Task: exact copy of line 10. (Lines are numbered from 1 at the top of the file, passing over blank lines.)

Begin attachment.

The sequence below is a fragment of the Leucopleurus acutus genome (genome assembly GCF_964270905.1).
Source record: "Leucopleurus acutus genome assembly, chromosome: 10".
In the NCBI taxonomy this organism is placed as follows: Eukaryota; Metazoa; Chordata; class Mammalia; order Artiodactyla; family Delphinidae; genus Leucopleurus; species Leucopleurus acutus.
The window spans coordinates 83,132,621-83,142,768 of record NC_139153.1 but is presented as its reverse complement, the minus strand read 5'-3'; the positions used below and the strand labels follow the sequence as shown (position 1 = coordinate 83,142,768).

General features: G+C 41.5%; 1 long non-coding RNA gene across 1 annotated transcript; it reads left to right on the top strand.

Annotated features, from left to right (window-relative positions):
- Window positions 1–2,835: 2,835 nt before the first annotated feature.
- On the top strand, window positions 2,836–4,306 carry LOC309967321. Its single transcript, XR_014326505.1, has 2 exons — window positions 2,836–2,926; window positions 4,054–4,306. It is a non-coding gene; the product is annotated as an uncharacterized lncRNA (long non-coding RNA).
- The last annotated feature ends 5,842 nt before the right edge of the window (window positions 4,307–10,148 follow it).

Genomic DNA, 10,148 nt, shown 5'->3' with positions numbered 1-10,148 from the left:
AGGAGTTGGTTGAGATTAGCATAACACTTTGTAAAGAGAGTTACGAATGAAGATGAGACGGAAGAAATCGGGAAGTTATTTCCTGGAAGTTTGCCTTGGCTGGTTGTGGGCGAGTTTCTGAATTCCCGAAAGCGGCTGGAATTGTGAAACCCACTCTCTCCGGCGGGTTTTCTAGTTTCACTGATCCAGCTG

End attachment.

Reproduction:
Genomic DNA, 10,148 nt, shown 5'->3' with positions numbered 1-10,148 from the left: